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Eleanor Fulton Plays at Yale: Musical Evolution
by Peter Sarro Date Added: Wednesday 28 May, 2014
The organ in the Dwight Chapel at Yale is a decently appointed 3-manual and pedals tracker action instrument; according to the specs available (http://ism.yale.edu/academic-life/facilities/organsyale/boz-
yan-organ-dwight-chapel/specifications) it was designed by Rudolf von Beckerath of Hamburg, Germany in 1971. The specifications of the instrument are well suited to the compositions on the disk including the Mendelssohn sonata, and acoustics in the chapel, at least from what I could hear, are very good. Chronologically, the compositions on the disk span from Nicolas de Grigny (1672 - 1703) at the earliest, to J.S. Bach (1685 - 1750) mid-way, and up to Felix Mendelssohn (1809 - 1847) at the latest - a relatively short span of 175 years. However, the order in which the compositions are performed does not follow a chronological sequence: the compositions on disk are buttressed at the beginning with the Mendelssohn sonata in B flat major and at the end with the Bach E minor Prelude & Fugue BWV 548 ("Wedge") with shorter Bach chorals and the well-known de Grigny Veni Creator Spiritus in between. Such a non-chronological sequence is perfectly acceptable, especially when it might be considered that certain compositions in the grouping might have a greater musical impact than others. And while all the compositions here are worthy and interesting individually, placing the Mendelssohn at the beginning and the "Wedge" Prelude & Fugue at the very end certainly, from a programming standpoint, provides more "impact", and keeps one, as I was, engaged at all times. In terms of performance: although Ms. Fulton starts out with a rousing performance of the Mendelssohn organ sonata in B Flat major Opus 65 Nbr 4 - and performs the de Grigny and Bach chorals with equally exemplary flair and skill - it is with the Bach Prelude & Fugue in E minor BWV 548 ("Wedge") that is clearly a tour-de-force performance both technically and musically of all the compositions here. Organists familiar with the "Wedge" Prelude & Fugue know all too well how difficult BWV 548 is and will appreciate how seemingly effortlessly Ms. Fulton performs this difficult organ composition. Of special note with the "Wedge" is the entrance in the pedals at various places of the fugue subject and which requires a significant trill at the subject's end - in the pedals - something which not all organists seem to do - or be able to do in performance - because of the difficulty. Yet Ms. Fulton not only performs the trill effortlessly, but she does it consistently at all appearances of the fugue subject! If you are familiar with the "Wedge" Prelude & Fugue, then you really need to hear how the fugue subject in the pedlas is handled here to truly appreciate what I'm talking about. In terms of the overall production: The CD appears to have been recorded and produced in 2006. The sound is excellent and full without an overwhelming low end which is so easy to accomplish with an organ. Clearly, microphone placement was carefully chosen. The disk comes with an attractive and well-printed color booklet with interesting notes on the compositions, a specification list of the organ, and a short musical bio of the organist. If you're an organ aficionado, organ student, or just appreciate the organ then this is a CD you must have for your own collection. Highly recommended. The ratings available for reviews only range from bad to good... if "outstanding" were available that's what I would have rated this CD.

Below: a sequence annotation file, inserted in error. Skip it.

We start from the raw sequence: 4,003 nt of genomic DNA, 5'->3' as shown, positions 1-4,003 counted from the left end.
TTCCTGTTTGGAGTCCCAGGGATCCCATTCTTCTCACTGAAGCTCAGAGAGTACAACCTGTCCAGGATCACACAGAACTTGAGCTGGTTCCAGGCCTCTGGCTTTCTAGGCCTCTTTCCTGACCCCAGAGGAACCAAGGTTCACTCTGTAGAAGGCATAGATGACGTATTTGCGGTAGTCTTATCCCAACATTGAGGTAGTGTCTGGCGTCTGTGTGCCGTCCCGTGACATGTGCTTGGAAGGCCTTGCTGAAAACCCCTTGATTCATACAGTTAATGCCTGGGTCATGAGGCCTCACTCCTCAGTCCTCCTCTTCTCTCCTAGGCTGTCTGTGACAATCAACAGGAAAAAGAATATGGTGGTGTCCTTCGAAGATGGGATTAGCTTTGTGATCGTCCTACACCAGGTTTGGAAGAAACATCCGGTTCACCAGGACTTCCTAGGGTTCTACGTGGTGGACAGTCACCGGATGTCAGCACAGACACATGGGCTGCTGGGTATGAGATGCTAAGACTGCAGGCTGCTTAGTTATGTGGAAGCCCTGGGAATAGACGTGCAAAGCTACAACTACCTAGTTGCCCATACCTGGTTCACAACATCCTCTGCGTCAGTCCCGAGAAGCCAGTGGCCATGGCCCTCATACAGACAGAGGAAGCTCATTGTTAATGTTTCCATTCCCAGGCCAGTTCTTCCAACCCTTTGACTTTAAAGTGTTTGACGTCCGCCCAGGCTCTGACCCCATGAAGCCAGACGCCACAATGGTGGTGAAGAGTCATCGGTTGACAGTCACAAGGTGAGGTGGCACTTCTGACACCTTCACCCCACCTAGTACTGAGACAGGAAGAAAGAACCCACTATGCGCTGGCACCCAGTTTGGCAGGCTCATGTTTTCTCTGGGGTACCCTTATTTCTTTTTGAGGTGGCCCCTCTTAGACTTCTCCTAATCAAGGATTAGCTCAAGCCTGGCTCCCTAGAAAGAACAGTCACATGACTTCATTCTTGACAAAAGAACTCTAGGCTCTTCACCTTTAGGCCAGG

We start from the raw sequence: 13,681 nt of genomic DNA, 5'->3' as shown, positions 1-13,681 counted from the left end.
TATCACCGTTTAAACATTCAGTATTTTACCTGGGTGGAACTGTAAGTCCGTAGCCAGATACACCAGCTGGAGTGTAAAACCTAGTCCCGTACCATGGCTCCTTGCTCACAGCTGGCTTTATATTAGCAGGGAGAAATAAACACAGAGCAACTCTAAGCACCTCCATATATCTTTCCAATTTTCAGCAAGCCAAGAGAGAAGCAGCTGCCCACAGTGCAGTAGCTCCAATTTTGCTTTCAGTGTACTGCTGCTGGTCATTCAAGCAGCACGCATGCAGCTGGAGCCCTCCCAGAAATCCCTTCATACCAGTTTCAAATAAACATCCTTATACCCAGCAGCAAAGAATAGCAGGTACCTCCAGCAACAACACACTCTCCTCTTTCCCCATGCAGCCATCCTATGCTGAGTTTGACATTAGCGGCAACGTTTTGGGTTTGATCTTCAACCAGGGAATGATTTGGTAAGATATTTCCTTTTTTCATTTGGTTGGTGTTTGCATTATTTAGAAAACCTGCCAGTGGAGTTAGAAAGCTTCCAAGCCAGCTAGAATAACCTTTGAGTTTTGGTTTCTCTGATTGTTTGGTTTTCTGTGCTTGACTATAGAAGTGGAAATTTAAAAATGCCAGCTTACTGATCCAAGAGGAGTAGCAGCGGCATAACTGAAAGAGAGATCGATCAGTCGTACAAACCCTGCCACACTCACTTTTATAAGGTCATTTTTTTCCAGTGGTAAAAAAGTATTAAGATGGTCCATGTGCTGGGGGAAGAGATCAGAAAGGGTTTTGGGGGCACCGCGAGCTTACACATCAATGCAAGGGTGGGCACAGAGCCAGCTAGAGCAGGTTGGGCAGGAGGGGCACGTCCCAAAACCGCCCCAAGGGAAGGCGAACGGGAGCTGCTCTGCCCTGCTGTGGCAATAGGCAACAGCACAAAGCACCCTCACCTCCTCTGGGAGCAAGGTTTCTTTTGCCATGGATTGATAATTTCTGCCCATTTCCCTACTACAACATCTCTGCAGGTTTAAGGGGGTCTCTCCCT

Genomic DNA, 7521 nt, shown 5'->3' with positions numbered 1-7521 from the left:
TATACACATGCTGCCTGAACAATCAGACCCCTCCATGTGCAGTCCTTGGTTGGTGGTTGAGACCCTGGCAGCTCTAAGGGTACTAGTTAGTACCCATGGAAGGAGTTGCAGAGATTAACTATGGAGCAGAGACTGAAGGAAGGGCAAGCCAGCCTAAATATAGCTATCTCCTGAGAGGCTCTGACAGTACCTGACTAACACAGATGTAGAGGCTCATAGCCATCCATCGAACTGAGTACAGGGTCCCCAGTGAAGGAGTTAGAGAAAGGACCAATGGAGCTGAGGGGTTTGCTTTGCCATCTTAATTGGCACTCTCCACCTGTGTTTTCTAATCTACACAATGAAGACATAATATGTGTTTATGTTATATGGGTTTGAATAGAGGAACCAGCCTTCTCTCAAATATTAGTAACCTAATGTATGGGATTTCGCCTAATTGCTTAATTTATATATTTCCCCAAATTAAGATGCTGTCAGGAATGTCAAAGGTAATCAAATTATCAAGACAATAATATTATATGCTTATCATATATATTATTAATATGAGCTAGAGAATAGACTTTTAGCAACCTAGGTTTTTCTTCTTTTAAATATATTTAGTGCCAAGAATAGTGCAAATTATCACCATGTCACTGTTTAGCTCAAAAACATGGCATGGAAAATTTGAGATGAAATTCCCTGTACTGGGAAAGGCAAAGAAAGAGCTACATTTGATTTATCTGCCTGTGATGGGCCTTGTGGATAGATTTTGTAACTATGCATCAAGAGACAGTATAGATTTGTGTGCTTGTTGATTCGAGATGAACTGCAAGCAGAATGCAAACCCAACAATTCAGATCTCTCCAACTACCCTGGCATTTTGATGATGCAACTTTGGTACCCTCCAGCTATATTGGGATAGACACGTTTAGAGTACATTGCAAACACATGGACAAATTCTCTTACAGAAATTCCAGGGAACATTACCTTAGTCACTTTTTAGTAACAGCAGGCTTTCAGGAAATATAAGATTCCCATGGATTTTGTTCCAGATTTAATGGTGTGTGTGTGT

Rating: [5 of 5 Stars!]

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